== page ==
Scotland From the Sky

A fresh perspective on the auld sod
By Patrick Koenig

Fans of links golf will tell you the ball is supposed to be played along the ground, but I think the courses are best appreciated from above. During a recent trip to Scotland, I launched my drone above some of golf’s most celebrated linksland, providing a new view, and appreciation, of these ancient courses where the land meets the sea. These are my 10 favorite photographs from a memorable trip.

10. The 18th at Carnoustie

Carnoustie’s final green is a beauty and a beast. Just ask Jean Van de Velde, who waded into the burn below en route to his unforgettable collapse at the ’99 Open.

9. The 1st at the Eden Course at St. Andrews

Even after visiting the Home of Golf three times, I still wasn’t fully aware of the many golf offerings that St. Andrews provides. There are seven courses: Old, New, Eden, Strathtyrum, Jubilee, Castle and Balgove…and are all worth playing. This 1st green on the Eden course is a taste of what awaits golfers who venture beyond the Old Course.

8. The 9th at the New Course

The New Course reaches a crescendo halfway through the round with the 9th hole, which plays directly along River Eden. This green will welcome a purely struck shot and punish those who are even slightly off-line.

7. The 17th at Muirfield

The low light does a great job of showcasing the splendor of the undulations at Muirfield. The 18th hole and the clubhouse looming in the distance gave this photograph the extra push it needed to break into our top 10.

6. Strathtyrum Course at St Andrews

The undulations of the linksland are what make golf so spectacular at St. Andrews. When the light hits the turf in a manner that showcases all of the humps and bumps, you have a recipe for a top-10 aerial photo. The unique positioning of the gorse bushes as hazards is the garnish that makes this photo irresistible.

5. Crail Golfing Society at Balcomie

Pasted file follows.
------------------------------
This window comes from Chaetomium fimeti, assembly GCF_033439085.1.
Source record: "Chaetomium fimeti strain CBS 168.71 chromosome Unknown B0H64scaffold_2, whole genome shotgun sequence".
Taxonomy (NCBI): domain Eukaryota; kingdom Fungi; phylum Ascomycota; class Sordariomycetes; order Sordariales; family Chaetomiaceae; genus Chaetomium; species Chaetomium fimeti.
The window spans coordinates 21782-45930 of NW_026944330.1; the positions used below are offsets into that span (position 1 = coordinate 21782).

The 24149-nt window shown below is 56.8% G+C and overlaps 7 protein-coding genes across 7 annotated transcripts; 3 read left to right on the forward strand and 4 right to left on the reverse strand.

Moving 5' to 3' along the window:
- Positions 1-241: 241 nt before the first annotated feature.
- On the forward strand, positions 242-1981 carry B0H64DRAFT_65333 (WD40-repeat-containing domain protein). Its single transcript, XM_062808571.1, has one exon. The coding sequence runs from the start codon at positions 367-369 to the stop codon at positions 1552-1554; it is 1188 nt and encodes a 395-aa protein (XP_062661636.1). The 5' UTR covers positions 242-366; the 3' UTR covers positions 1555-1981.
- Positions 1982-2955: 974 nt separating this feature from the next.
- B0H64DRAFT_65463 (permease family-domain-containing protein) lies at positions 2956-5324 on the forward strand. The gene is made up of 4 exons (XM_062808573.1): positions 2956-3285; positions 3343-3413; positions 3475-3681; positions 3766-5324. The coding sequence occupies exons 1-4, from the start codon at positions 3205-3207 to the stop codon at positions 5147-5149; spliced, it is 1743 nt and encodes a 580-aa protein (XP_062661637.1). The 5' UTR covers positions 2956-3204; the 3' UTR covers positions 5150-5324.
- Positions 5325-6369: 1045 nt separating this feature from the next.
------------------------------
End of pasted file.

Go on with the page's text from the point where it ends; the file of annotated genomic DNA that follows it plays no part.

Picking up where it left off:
“All Hail Crail.” It’s a chant that you will need to get used to if you visit this ancient charmer outside of St. Andrews. In this drone image, the 40 mph winds were fighting me hard. But I would not be denied…and neither would Crail.

4. Crail Golfing Society at Craighead

“All Hail Crail.” I told you that you needed to get used to this chant. This is the second course at Crail, designed by Gil Hanse and having opened for play in 1998. It is a modern complement to the ancient links. The cliffside golf and views are spectacular, as you can see.

3. Prestwick Golf Club

If there is a theme to these photographs, it is how the low light shows off the grandeur of the topography. What we haven’t pointed out is how these Scottish towns seamlessly frame the photos. Most of these courses double as public recreation areas, and Prestwick is a quintessential example of how the town and the course blend together.

2. The 16th green at North Berwick

Some of the world’s most unique holes belong to North Berwick Golf Club. No green is more interesting than the 16th, an amorphous Biarritz that challenges every approach shot from every angle. In the distance, the Marine & Lawn Hotel adds to the beauty of this photograph. Normally this eye candy would have been enough to take the top spot in this ranking. However, the Old Course always has something to say about these things…

  1. The Road Hole

Some images stand above the rest. They possess a certain something that elevates them to another level. They cannot be easily captured or recreated. This photograph of the 17th after a dusting of snow is one of those images. As I stare into this photograph I can hear the grand old man of St. Andrews whisper in my ear:

“Faith sir! She looks like the Old Course.”

Old Tom Morris

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